A Love Letter to River Rats | Glacier City Gazette
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A Love Letter to River Rats

A Love Letter to River Rats

Jennifer Tarnacki
Staff Writer

Why raft whitewater? It’s simply a natural love of water and a desire to conquer the elements.

When it comes to wilderness whitewater, Sixmile River can’t be beat. Flowing within Chugach National Forest, Sixmile drainage starts as Granite Creek and flows from the top of Turnagain Pass, with snow melting and cascading into booming whitewater flowing through narrow canyons. It’s known as some of the best whitewater in Alaska.

Chugach Outdoor Center (COC), a rafting operation out of Hope, offers guided trips down Sixmile River. Co-owners Jay Doyle and John White bought COC for its perfect location when it was undeveloped forest. When it comes to rafting whitewater, logistics is often a deal breaker when it comes to offering guided trips, so their location on Hope Highway is prime.

With a fifteen-minute drive to the put-in, and a take out directly in front of their office, it’s an ideal river for customers and guides alike.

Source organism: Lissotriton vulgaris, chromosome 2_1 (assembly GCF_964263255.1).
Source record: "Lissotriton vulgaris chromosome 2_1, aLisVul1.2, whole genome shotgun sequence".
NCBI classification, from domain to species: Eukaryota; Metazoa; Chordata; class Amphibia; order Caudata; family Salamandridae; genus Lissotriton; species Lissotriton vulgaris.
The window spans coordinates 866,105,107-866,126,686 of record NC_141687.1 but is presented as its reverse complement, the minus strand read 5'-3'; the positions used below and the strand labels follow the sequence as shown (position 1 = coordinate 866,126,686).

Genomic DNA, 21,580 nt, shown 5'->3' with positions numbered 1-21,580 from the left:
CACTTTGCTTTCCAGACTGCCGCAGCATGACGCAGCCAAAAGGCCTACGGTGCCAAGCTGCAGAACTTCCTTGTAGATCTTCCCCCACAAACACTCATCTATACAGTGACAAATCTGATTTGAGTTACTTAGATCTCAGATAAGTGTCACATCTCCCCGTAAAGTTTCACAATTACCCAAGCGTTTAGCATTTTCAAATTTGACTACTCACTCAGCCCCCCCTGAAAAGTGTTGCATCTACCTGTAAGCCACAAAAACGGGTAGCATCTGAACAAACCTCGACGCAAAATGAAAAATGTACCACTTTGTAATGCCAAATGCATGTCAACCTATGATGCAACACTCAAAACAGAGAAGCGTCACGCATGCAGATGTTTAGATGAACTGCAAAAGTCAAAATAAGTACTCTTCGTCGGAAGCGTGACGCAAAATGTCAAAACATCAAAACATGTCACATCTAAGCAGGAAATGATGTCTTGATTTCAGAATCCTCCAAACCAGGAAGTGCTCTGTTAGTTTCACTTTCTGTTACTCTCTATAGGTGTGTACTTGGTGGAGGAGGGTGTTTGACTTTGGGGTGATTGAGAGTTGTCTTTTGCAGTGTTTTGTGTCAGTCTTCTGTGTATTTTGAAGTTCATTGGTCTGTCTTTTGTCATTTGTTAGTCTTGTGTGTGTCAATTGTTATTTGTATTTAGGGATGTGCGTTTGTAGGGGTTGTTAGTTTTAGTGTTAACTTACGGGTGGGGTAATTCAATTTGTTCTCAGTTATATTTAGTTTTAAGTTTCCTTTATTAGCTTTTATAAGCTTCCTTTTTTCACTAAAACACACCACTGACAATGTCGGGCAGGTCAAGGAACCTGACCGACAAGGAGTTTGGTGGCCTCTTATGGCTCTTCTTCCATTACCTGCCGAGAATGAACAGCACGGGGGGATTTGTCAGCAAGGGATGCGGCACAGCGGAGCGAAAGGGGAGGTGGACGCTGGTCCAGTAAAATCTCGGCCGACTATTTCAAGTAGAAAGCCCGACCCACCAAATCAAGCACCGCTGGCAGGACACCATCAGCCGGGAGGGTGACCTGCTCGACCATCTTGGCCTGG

“Guides say that Sixmile is the best river to work because of the combo of great whitewater to convenient logistics,” explains James D’Spain, one of the raft guides.

The center offers two trips a day from mid-May to mid-Sept, employing six full-time guides. All the guides at Chugach Outdoor Center have 5-10 years of experience. Tommy Giordano, who grew up rafting the Chattooga River in South Carolina, is the head boatman, along with an experienced crew of James D’Spain, Archie Prentice, Neil Cheesewright, Sam Kellerman and Greg “Gumbie” Knicker.

The classic trip Chugach Outdoor Center offers is their three-canyon whitewater excursion. Traveling through three canyons with ascending whitewater difficulty, the last canyon is their Class V showcase. This spot is where the rapids are given names like the “Anvil” and “Jaws.”

Upon check in at the office for whitewater trips, rafting clients are offered hot drinks as gear is passed around on the large deck.

“Ok guys, there’s a lot of water in that river,” D’Spain jokes as we gear up in dry suits and helmets.

Once insulated, rafters are shuttled to the put-in at the Canyon Creek Bridge, where the guides start with serious safety instruction and a swim test.